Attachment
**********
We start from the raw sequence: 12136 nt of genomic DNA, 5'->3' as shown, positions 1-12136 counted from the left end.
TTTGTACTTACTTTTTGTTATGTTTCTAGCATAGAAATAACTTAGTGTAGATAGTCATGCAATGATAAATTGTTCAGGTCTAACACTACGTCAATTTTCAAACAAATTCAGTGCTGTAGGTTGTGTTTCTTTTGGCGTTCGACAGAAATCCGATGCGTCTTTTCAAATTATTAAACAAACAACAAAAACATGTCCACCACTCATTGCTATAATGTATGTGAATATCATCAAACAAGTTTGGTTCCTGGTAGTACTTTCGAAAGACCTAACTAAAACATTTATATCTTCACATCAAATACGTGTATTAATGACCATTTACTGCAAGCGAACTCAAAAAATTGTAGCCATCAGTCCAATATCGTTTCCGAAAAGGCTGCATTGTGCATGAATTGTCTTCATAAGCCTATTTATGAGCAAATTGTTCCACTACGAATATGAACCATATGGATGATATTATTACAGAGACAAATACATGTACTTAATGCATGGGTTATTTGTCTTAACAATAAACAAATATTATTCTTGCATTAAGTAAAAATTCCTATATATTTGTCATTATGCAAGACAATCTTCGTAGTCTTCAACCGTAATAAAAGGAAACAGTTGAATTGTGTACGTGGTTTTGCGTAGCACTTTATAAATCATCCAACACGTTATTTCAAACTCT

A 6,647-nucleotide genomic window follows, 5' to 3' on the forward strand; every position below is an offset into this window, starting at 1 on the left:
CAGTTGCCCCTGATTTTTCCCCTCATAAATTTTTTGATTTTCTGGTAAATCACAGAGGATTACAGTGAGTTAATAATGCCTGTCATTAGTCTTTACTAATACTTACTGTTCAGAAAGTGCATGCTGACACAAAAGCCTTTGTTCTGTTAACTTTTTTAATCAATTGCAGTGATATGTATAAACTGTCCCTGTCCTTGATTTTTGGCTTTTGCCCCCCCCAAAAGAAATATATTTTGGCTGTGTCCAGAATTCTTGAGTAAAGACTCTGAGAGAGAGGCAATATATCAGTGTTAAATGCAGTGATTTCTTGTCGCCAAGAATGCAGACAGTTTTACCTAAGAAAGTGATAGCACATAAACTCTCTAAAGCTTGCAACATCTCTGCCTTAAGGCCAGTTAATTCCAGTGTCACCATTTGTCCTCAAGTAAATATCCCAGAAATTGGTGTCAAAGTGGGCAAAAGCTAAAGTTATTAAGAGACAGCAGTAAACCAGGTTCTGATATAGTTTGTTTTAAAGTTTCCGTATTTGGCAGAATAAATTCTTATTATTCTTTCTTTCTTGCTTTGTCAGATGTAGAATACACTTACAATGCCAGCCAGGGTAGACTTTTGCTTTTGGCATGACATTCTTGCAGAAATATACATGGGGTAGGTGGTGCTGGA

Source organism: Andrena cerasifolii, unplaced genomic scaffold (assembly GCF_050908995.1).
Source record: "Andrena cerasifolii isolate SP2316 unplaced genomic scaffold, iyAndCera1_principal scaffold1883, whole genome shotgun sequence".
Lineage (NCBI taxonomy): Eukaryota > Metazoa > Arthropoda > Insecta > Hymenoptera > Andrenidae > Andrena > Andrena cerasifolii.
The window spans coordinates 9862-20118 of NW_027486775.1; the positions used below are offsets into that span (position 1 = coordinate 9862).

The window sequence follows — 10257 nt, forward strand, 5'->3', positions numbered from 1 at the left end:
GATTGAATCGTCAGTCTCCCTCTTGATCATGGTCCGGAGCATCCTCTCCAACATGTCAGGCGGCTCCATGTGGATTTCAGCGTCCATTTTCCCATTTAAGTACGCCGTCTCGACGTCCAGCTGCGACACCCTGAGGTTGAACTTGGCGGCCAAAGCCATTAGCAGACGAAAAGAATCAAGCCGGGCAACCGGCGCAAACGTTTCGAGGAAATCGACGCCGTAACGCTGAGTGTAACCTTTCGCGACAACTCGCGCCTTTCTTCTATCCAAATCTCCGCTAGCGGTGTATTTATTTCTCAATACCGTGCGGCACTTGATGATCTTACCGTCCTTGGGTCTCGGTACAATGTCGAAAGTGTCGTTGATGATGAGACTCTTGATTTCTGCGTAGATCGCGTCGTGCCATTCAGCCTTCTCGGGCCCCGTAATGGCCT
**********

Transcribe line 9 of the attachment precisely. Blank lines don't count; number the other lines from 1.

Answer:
The window sequence follows — 10257 nt, forward strand, 5'->3', positions numbered from 1 at the left end: